My spies also told me that Schwarzenegger held a transition meeting during the Sun Valley trip. Among those participating with the new governor was Donna Tuttle, wife of the late Reagan kitchen cabineteer Holmes Tuttle, someone not widely seen as a populist outsider.
Schwarzenegger’s Conan Cometh, er, California Comeback statewide bus tour culminated in a roaring rally of 10,000 Schwarzenegger enthusiasts outside the state Capitol on the Sunday before the election. The audience, which screamed its approval of the broom-wielding action hero’s dramatic vow to “clean house here,” is taking a great deal on faith with our Gulfstream Governor.
Schwarzenegger and Davis have their first meeting October 23. Amazingly, the two men had never met, and had never spoken before the governor conceded on election night.
How is it possible that Davis — who has been in and around Hollywood for 30 years — had managed not to be acquainted with Schwarzenegger, who has many Democratic friends?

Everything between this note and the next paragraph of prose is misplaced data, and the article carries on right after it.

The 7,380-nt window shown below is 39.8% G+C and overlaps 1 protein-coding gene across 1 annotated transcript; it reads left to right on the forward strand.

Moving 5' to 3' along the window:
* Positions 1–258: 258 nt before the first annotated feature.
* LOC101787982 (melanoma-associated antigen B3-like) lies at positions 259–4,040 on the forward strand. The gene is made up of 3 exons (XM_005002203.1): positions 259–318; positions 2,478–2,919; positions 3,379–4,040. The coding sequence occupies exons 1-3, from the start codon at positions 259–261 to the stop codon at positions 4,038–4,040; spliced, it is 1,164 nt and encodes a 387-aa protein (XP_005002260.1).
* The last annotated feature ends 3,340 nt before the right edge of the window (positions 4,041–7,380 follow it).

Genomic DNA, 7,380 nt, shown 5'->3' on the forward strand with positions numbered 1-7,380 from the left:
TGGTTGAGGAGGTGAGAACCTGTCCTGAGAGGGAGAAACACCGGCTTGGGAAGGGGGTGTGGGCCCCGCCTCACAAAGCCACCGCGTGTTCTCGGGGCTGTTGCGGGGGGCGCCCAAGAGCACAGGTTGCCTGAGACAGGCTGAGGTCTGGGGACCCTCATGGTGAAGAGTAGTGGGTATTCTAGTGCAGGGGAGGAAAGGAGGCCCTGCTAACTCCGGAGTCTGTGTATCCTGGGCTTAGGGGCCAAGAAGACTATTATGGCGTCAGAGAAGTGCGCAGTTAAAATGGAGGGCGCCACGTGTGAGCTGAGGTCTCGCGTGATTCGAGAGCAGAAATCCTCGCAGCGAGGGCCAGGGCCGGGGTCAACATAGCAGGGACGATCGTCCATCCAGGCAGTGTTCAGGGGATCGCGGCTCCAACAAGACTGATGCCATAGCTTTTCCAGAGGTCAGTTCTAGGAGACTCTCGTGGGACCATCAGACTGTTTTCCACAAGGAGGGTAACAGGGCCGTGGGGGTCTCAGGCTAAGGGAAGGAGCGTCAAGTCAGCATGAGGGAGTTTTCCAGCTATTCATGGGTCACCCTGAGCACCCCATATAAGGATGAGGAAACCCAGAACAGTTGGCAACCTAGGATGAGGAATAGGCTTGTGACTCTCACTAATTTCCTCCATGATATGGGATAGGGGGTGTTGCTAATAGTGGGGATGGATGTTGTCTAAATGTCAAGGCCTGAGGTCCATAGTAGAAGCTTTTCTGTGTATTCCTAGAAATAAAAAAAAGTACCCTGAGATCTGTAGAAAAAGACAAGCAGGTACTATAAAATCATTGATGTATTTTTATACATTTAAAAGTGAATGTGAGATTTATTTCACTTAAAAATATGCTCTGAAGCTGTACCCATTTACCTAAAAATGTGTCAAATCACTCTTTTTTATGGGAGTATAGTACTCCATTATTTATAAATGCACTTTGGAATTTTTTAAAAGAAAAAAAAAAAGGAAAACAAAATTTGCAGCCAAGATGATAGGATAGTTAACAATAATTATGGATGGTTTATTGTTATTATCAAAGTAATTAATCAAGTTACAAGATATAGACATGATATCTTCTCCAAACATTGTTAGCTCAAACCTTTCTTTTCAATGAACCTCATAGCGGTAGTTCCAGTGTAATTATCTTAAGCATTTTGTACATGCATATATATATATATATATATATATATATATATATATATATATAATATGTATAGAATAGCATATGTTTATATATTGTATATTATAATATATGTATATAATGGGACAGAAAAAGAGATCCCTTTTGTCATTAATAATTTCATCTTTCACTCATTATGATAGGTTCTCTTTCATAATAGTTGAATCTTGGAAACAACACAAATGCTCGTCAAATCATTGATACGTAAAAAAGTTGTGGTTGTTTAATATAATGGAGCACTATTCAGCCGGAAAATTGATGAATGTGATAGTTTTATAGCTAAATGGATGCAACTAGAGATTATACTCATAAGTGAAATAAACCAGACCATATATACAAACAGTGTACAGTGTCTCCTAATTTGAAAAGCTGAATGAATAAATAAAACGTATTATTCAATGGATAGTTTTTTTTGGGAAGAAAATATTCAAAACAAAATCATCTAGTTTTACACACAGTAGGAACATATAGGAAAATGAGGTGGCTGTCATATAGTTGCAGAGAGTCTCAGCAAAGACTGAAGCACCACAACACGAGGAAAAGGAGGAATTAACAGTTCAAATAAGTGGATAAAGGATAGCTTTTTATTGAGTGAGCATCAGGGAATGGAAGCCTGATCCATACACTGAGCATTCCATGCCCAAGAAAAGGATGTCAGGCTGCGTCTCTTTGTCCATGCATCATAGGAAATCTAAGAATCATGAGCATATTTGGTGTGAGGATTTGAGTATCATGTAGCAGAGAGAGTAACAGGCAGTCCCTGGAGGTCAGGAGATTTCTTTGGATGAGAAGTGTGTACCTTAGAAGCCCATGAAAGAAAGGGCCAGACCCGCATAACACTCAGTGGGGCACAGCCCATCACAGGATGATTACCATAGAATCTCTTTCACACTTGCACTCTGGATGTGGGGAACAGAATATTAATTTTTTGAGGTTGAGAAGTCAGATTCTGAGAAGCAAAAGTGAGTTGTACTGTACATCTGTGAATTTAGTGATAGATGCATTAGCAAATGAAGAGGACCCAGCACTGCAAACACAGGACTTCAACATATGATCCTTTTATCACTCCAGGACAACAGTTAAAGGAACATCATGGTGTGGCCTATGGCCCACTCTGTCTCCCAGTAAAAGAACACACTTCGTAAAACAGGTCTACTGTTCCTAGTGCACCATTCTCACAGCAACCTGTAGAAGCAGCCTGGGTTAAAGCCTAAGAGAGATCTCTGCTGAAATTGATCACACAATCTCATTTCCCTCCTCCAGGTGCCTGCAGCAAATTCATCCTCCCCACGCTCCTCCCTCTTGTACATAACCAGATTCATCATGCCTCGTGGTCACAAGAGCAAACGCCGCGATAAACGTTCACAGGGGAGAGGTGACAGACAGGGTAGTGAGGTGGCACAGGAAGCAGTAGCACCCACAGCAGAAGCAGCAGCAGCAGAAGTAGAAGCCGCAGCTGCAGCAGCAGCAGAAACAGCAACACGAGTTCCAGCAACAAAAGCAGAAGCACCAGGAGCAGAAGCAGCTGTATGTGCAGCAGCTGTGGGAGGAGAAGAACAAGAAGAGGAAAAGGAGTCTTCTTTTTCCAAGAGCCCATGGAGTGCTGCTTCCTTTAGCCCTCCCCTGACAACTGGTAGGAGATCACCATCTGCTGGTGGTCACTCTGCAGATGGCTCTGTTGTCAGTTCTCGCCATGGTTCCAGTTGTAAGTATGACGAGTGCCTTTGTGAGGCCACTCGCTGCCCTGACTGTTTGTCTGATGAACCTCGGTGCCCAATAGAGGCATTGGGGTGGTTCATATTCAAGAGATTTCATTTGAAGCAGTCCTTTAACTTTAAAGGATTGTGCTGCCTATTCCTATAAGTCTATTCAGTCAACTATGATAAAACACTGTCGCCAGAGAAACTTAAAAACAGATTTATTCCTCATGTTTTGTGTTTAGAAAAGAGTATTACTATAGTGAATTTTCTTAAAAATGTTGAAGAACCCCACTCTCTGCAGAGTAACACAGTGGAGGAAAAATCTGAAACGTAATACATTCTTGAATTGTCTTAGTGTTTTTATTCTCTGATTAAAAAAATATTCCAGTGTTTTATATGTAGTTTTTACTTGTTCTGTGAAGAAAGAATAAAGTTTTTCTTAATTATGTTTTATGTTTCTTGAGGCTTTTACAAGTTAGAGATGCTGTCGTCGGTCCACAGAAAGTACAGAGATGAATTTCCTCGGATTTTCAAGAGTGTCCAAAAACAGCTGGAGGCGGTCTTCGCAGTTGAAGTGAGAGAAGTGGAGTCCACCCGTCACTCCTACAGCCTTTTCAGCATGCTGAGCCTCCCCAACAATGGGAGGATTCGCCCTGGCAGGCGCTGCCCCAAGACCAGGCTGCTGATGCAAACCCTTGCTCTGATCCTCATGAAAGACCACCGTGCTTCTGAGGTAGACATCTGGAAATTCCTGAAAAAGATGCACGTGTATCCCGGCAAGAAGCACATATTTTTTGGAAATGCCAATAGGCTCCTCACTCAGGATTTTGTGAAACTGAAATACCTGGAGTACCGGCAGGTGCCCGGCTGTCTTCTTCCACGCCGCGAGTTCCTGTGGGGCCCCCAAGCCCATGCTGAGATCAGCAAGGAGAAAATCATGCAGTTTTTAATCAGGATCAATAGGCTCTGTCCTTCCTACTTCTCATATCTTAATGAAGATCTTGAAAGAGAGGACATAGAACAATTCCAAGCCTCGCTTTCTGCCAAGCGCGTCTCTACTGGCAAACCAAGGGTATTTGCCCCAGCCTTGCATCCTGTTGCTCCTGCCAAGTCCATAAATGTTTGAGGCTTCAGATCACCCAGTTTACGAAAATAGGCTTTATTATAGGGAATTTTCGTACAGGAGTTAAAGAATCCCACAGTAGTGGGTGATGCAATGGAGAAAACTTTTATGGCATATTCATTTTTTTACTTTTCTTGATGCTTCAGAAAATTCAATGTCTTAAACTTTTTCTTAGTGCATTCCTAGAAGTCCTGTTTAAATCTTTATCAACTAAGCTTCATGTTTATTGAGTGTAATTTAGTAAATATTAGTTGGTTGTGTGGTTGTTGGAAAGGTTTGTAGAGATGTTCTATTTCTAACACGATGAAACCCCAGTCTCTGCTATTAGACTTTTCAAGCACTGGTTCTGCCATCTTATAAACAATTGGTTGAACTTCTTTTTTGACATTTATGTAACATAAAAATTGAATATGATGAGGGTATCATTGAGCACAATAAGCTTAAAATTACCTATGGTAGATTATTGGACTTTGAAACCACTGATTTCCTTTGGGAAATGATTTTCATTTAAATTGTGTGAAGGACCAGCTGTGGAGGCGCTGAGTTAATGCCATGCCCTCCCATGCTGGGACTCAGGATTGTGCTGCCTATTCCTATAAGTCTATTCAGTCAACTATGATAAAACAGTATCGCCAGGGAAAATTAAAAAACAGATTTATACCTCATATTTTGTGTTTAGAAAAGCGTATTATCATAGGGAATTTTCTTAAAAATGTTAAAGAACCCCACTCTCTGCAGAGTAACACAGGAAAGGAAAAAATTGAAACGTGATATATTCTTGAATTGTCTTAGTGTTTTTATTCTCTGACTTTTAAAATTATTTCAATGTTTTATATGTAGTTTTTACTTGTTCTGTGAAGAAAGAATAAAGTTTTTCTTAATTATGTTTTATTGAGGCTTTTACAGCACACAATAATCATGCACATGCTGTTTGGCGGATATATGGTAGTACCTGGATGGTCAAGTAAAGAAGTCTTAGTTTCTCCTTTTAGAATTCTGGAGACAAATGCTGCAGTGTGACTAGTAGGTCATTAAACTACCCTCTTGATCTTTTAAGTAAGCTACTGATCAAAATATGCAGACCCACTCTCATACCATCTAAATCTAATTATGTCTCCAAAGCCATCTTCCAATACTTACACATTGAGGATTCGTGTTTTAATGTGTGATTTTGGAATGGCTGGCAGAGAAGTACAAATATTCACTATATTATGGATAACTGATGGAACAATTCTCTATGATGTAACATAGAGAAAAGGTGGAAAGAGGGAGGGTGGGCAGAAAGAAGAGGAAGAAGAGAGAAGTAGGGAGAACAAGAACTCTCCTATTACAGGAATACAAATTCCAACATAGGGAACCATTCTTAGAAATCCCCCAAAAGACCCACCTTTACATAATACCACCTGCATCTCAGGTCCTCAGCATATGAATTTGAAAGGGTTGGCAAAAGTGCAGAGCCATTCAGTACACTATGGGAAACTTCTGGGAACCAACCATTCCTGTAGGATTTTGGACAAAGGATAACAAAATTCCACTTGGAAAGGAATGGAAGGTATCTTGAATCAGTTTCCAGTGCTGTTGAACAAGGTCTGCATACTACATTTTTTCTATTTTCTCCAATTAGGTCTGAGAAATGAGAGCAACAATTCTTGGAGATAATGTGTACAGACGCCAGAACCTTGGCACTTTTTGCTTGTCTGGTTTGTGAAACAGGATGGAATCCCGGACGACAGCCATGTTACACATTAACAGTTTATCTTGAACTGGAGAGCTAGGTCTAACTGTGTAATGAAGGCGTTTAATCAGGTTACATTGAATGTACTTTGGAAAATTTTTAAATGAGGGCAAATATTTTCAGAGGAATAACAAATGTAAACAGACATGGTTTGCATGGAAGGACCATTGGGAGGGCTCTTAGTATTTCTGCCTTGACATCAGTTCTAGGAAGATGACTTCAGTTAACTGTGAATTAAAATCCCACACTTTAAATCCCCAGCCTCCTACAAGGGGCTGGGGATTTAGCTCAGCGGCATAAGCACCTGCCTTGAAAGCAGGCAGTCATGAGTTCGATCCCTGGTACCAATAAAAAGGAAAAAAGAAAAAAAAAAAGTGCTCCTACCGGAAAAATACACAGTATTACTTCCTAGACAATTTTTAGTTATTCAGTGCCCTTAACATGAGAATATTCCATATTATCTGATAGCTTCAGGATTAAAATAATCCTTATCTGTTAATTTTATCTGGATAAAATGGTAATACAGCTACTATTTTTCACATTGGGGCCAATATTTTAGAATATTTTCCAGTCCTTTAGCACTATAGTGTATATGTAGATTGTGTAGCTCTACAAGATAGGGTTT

The outgoing governor lost Warren Beatty’s phone number no fewer than four times when I gave it to him in the early ’90s. Beatty was Kathleen Brown’s key backer in Hollywood, and Davis was looking for a Hollywood buddy. But Davis proved to be much more comfortable with executives than with stars, a reason why I felt he might well stumble in a debate with Schwarzenegger, despite his greater command of governmental detail, even if he managed to secure a debate with the former Mr. Universe as a Hail Mary play to save his governorship.
Davis was never comfortable in debates, facing the bumbling Bill Simon only once during last year’s re-election campaign. Davis advisers say the governor demanded so much preparation with staff that he usually lost whatever performance he had in him before he ever got to the debate. We will never know if Davis would have been intimidated by the movie star, who is famous for his psyching out of opponents in bodybuilding and movies.
Davis was very friendly to Schwarzenegger in his election-night call, perhaps surprisingly so given the venom of his personal attacks on the governor-elect during the snarling close of the campaign. But he and his staff seem to be rising above the rancor of the campaign and their shock at its massive outcome, so the transition between the outgoing and incoming administrations is going more smoothly than many feared.